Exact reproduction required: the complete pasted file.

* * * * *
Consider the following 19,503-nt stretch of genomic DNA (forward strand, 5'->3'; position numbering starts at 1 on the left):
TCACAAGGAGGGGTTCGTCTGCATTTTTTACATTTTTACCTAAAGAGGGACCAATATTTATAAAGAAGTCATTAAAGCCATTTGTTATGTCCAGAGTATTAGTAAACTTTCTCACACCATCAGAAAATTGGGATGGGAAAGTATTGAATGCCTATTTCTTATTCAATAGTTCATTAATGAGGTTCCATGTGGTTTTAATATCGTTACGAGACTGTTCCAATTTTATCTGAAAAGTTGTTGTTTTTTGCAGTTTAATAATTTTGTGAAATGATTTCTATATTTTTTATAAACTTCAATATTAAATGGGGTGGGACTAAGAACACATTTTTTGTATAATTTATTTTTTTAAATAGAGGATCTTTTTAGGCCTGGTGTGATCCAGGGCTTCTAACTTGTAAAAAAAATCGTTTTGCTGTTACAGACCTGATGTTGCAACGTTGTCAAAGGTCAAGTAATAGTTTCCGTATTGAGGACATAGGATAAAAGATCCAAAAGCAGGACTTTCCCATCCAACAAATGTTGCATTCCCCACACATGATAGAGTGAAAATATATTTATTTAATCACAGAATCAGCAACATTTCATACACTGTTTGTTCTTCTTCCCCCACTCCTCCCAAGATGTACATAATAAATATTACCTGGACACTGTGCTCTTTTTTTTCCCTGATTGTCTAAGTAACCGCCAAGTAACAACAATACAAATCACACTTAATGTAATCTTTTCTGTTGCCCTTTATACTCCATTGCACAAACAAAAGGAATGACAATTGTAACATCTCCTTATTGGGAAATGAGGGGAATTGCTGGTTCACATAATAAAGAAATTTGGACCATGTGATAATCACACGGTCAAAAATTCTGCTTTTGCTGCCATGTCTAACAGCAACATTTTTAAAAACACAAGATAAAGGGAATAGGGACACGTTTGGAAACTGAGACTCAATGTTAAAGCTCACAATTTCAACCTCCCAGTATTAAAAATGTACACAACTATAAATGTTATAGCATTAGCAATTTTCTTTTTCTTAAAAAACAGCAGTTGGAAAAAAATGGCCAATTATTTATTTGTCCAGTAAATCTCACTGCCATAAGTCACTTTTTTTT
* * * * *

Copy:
Consider the following 19,503-nt stretch of genomic DNA (forward strand, 5'->3'; position numbering starts at 1 on the left):
TCACAAGGAGGGGTTCGTCTGCATTTTTTACATTTTTACCTAAAGAGGGACCAATATTTATAAAGAAGTCATTAAAGCCATTTGTTATGTCCAGAGTATTAGTAAACTTTCTCACACCATCAGAAAATTGGGATGGGAAAGTATTGAATGCCTATTTCTTATTCAATAGTTCATTAATGAGGTTCCATGTGGTTTTAATATCGTTACGAGACTGTTCCAATTTTATCTGAAAAGTTGTTGTTTTTTGCAGTTTAATAATTTTGTGAAATGATTTCTATATTTTTTATAAACTTCAATATTAAATGGGGTGGGACTAAGAACACATTTTTTGTATAATTTATTTTTTTAAATAGAGGATCTTTTTAGGCCTGGTGTGATCCAGGGCTTCTAACTTGTAAAAAAAATCGTTTTGCTGTTACAGACCTGATGTTGCAACGTTGTCAAAGGTCAAGTAATAGTTTCCGTATTGAGGACATAGGATAAAAGATCCAAAAGCAGGACTTTCCCATCCAACAAATGTTGCATTCCCCACACATGATAGAGTGAAAATATATTTATTTAATCACAGAATCAGCAACATTTCATACACTGTTTGTTCTTCTTCCCCCACTCCTCCCAAGATGTACATAATAAATATTACCTGGACACTGTGCTCTTTTTTTTCCCTGATTGTCTAAGTAACCGCCAAGTAACAACAATACAAATCACACTTAATGTAATCTTTTCTGTTGCCCTTTATACTCCATTGCACAAACAAAAGGAATGACAATTGTAACATCTCCTTATTGGGAAATGAGGGGAATTGCTGGTTCACATAATAAAGAAATTTGGACCATGTGATAATCACACGGTCAAAAATTCTGCTTTTGCTGCCATGTCTAACAGCAACATTTTTAAAAACACAAGATAAAGGGAATAGGGACACGTTTGGAAACTGAGACTCAATGTTAAAGCTCACAATTTCAACCTCCCAGTATTAAAAATGTACACAACTATAAATGTTATAGCATTAGCAATTTTCTTTTTCTTAAAAAACAGCAGTTGGAAAAAAATGGCCAATTATTTATTTGTCCAGTAAATCTCACTGCCATAAGTCACTTTTTTTT